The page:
Work out what desires it is that you get met when you're around other people, then look for another way to get them met. Maybe you get to talk and have someone listen, maybe you get to have sex, maybe you get some platonic touching, maybe you get distracted from the staring into the Void, or maybe you get to exchange ideas with another person. Maybe (probably) there are other things entirely that you get from being around people that you can't or don't get when you're alone. With regards to platonic physical contact, you could get a haircut and shave at an old fashioned barbers. Or get a massage at a spa. Or play some kind of team sport where there is physical contact between the players. If you want sex, then it's completely OK to have a string of one night stands, as long as you're being clear about what you want and getting consent from your sexual partners. If you want to exchange ideas with people, maybe seek out an internet forum where you can chat, or volunteer with a group who are into the thing you're into.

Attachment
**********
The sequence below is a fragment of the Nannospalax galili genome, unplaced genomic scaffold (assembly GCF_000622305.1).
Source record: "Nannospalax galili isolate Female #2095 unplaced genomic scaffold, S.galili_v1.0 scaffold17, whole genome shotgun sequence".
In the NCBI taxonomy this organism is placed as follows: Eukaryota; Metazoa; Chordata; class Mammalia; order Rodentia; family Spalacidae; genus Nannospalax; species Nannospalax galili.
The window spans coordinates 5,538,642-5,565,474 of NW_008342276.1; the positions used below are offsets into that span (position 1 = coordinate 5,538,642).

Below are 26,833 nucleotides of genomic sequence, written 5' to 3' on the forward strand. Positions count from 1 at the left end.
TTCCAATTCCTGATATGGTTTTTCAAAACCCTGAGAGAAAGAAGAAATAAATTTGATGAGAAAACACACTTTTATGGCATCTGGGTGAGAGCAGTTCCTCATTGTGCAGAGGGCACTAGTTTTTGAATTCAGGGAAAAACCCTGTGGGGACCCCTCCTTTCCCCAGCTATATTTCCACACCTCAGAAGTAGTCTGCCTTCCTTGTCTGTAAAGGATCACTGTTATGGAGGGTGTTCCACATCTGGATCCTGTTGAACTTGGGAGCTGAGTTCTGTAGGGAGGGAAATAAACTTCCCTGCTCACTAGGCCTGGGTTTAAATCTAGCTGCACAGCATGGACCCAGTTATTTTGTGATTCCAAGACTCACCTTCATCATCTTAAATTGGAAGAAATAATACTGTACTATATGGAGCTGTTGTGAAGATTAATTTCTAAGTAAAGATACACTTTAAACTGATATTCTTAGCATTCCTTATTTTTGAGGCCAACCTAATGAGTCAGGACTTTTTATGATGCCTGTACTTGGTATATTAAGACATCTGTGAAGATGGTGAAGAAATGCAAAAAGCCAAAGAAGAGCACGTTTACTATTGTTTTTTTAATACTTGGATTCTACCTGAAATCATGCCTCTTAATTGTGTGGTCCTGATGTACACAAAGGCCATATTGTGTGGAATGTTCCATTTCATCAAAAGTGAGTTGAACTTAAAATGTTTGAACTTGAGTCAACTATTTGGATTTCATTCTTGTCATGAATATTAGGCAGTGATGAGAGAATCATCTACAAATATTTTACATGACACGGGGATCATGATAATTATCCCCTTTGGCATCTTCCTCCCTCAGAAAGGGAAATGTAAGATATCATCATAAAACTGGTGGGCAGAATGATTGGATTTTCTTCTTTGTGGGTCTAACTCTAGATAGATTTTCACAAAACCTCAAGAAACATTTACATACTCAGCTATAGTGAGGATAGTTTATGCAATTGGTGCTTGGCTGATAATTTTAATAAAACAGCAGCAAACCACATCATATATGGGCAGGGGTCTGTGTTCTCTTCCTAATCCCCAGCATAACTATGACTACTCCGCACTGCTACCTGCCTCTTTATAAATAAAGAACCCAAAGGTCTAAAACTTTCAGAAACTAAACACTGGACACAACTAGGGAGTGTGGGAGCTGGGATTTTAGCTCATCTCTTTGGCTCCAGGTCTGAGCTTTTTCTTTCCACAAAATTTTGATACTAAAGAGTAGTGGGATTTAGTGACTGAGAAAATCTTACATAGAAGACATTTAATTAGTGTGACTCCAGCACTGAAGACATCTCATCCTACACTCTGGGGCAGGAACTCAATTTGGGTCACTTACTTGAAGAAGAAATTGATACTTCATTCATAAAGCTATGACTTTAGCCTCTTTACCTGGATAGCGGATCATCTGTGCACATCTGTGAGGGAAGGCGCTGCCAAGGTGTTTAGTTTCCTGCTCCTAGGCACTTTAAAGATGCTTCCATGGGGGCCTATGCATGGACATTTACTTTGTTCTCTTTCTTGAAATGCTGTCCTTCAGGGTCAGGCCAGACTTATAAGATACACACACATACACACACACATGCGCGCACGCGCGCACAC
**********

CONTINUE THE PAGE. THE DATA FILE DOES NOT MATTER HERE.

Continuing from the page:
For what it's worth, there are lots of gay guys who don't like anal sex. You have to look a bit harder to find one, but they do exist. You might find having a poke around Wikipedia's page on sexual orientation helpful. It's a lot more complicated than a simple binary homo OR het.